Friday, December 17, 2010 by Yehudah Mirsky | Jewish Ideas Daily » Daily Features

The transformations of Jewish life in the last two-and-a-half centuries still boggle the mind. Deep ruptures opened to separate the present from the past, modernity from tradition, setting terms that have defined the contours of Jewish life until today. How did people try to think their way through the change?
Eruv Eruv
Friday, March 12, 2010 by | Jewish Ideas Daily » Daily Features

One of the more obscure municipal systems knocked out of commission by late February's blizzards along the Atlantic seaboard were eruvim. These, as the New York Times explained, are networks of poles and wires that construct symbolic boundaries around Jewish communities, thus enabling the observant to carry objects through outdoor public spaces on the Sabbath. The prohibition against carrying is of ancient vintage, attested in the book of Jeremiah (17:21-22): ". . . and bear no burden on the Sabbath day, nor bring it in by the gates of Jerusalem; neither carry forth a burden out of your houses." The Talmud (Shabbat...
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Editors' Picks
The Idealist and the Pragmatist Daniel Bouskila, Institute for Jewish Ideas. Two of Israel's Sephardic chief rabbis, Benzion Meir Hai Uziel and Ovadia Yosef, had strikingly different views about how Sephardic traditions were to meet Ashkenazic ones in Israel.
Between Tradition and Modernity Ari L. Goldman, Jewish Week. The same week in which the Conservative movement issued guidelines for performing same-sex marriages, it ruled against the use of computers, cell phones, and e-readers on Shabbat.
Transit of Venus Jeremy Brown, Rationalist Judaism. Three rabbinic responsa to the rare astronomical phenomenon visible today, and what it means for a Copernican—and a Jewish—world view.
For Better or for Purse Michael J. Broyde, Jewish Press. The "Halakhic Prenup" is a real solution to the agunah problem. Now it needs to be adopted beyond Modern Orthodoxy.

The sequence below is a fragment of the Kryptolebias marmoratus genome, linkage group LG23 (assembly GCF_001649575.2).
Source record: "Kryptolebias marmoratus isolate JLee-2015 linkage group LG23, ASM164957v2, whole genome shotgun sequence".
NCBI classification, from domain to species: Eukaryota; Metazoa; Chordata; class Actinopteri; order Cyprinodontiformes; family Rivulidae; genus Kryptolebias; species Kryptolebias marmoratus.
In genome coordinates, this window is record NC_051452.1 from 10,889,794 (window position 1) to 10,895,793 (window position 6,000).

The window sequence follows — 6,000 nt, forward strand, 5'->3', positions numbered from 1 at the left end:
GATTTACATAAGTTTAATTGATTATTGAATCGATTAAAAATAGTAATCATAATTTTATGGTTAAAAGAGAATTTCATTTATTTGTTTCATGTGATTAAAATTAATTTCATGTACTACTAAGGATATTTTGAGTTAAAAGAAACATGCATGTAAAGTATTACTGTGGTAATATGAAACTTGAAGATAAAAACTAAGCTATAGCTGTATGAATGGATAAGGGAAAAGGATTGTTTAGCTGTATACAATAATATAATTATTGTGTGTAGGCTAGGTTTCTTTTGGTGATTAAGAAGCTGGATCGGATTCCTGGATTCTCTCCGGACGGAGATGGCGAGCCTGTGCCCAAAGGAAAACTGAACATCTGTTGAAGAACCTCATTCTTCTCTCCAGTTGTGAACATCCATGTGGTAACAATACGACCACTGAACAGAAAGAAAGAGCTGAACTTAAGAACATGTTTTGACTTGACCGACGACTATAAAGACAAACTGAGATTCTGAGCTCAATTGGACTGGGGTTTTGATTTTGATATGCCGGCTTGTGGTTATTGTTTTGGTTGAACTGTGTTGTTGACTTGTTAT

Morality, Not Theology Meir Soloveichik, Weekly Standard. Mormons trying to talk across doctrinal divides to evangelical Christians can learn from Joseph Soloveitchik's advice on how Jews should—and should not—discuss their faith with Christians.
If You're Reading This, You're Part of the Problem Micah Stein, Tablet. It took 750 buses, a few boats, the involvement of 28 state agencies, and a baseball stadium rented for $1.5 million; but 40,000 men gathered to affirm the dangers of the Internet.
Homosexuality and Halakhah Michael Gold, MyJewishLearning. What do traditional Jewish sources actually say about homosexuality?
Standards and Practices Shlomo Brody, Jerusalem Post. The idea that one may convert without intent to carry out mitzvot is a minority opinion.
Face to Face Gavi Brown, Kol Hamevaser. One was a talmudist, the other an ontologist—yet the two figures' work reveals striking similarities. Either it was a case of plagiarism or an instance of cosmic significance.
The Patrilineal Predicament Naomi Zeveloff, Forward. Nearly three decades after the Reform movement's landmark decision to accept patrilineal Jews, statistics confirm that the worst fears of critics have come true.